My plan was that I'd set up lanterns around our cul-de-sac and our Jack O'Lantern would be perched beneath our street sign. In addition to our candy offerings, there would be an abundance of ingredients for 'smores and water for thirsty trick-or-treaters. And for the parents, there would be wine and pumpkin ale for them to sip while they warmed their bones by the raging fire.
At around 5:30 PM, just after I made dinner for the kids - and while Charlie was carving our pumpkin - I started to scramble putting my plan in to action. I dragged the fire pit from the back of the house to the front. I dumped out the water and mucky leaves that had accumulated since it's last use in … June? July? Meanwhile the kids were running around the yard collecting kindling and we dragged logs from the back of the house up the hill.
The sun was setting fast and there was much to do.
I'm darting back and forth from the house to the yard, getting children in to their costumes (two butterflies, one vampire and a Batman) while also pulling out all of the supplies that I'd need for my front yard fiesta. Charlie has just put the finishing touches on the wagon that he'd use to cart children around the neighborhood (decorated with glow sticks) and I'm preparing to grab my
*sob!* I need a new camera so badly it hurts camera phone to snap off some pictures of the children, before igniting the bonfire, when suddenly, I hear Elizabeth say, "Mommy, someone just pulled in to our driveway!"
I look out the window and I don't see anyone.
But at Elizabeth's urging, I look again, and standing there is Jim.
As in, Jim, my mother's husband.
And then, I see my mother, wearing a bright orange pumpkin mask and waving her arms in the air as she is nearly knocked over by embraces from three of our four children, as the fourth FLIES out the front door and jumps in to her arms.
Mom and Jim decided to surprise us by driving 500 miles from South Carolina to Virginia...
… and they couldn't have timed their arrival more perfectly, since they pulled in to the driveway mere seconds before our entourage took off trick-or-treating throughout the neighborhood.
My focus immediately shifted from taking pictures to HOLY CANNOLI, MOM AND JIM ARE HERE AND HOW AWESOME IS THIS?!
There were hugs and laughter before we bid Charlie and the children farewell, settled Jim in front of the football game, and made our way outside to start the fire. Within minutes, people started to drop past and I promised that if they returned in an hour, we'd have a raging fire and 'smores. After 10, 20, 30 minutes … I began to worry because the fire ring was damp, the kindling was damp, and the leaves that I'd thrown on with the hope of success, turned my tiny fire in to a smoky smoldering mess.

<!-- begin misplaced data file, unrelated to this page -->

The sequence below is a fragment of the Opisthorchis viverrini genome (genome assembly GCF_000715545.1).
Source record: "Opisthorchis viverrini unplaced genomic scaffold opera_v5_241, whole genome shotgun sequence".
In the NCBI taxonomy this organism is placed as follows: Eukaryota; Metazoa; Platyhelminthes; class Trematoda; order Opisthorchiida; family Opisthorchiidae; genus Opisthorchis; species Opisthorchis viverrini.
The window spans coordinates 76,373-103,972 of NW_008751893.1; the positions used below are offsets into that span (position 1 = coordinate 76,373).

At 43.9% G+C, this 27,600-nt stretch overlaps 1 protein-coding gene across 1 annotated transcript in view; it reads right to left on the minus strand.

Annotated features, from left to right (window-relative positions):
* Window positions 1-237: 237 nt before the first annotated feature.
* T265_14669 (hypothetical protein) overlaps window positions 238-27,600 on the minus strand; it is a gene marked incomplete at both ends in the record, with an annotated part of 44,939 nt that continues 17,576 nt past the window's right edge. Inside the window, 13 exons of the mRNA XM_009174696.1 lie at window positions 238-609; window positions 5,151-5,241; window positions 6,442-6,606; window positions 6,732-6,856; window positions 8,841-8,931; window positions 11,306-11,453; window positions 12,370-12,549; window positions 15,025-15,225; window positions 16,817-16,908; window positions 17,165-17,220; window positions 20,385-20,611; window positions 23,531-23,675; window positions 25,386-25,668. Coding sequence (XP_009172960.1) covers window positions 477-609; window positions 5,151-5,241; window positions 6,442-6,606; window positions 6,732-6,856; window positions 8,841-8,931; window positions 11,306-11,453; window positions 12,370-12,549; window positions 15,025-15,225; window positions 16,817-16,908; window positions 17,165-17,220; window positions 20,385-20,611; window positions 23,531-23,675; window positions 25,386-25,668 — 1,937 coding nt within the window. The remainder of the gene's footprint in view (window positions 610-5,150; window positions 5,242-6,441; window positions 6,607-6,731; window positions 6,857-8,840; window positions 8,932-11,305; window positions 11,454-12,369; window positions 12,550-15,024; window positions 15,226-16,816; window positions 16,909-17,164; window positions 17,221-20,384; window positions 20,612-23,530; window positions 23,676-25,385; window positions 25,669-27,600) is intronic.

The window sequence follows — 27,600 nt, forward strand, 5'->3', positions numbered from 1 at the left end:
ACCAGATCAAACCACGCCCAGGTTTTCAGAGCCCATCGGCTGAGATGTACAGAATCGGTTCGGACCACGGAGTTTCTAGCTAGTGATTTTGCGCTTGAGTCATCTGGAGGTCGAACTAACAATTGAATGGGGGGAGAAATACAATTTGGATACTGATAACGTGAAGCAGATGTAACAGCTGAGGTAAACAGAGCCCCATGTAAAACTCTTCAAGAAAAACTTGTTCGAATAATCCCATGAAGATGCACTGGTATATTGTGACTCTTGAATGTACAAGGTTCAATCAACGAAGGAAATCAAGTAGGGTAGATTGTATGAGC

But then, the Spirit of Halloween smiled upon us, and the puny smoky smoldering mess IGNITED in to the most awesomely warm beautiful bonfire. And very soon, people started appearing out of the darkness.
It was an occasion I want to sear in to my memory, forever.
The scene of my mother and I standing in the front yard, greeting people on Halloween. We had on matching black down vests. Mom had on my red headlamp and was sipping Pinot Noir out of a styrofoam cup. She had graham crackers lined up on our small patio table with squares of Hershey's chocolate atop each that were just awaiting a perfectly toasted marshmallow.
My mother has the most incredibly magnetic personality of anyone I've ever met and people who stepped in to the glowing circle, remained there. While their children contentedly roasted marshmallows and stayed warm, they shared stories about themselves. We heard stories about our neighborhood. How not very long ago, there were very few children who lived here. But now, there are an abundance.
The fog wafted above us, across a crescent moon. It was dark and bitter cold. But the small lanterns illuminated a path toward us. And the warmth of the fire was made even warmer by the wonderful people who came to share in the glowing light.
This was our best Halloween ever.
And without question, the beginning of a new tradition.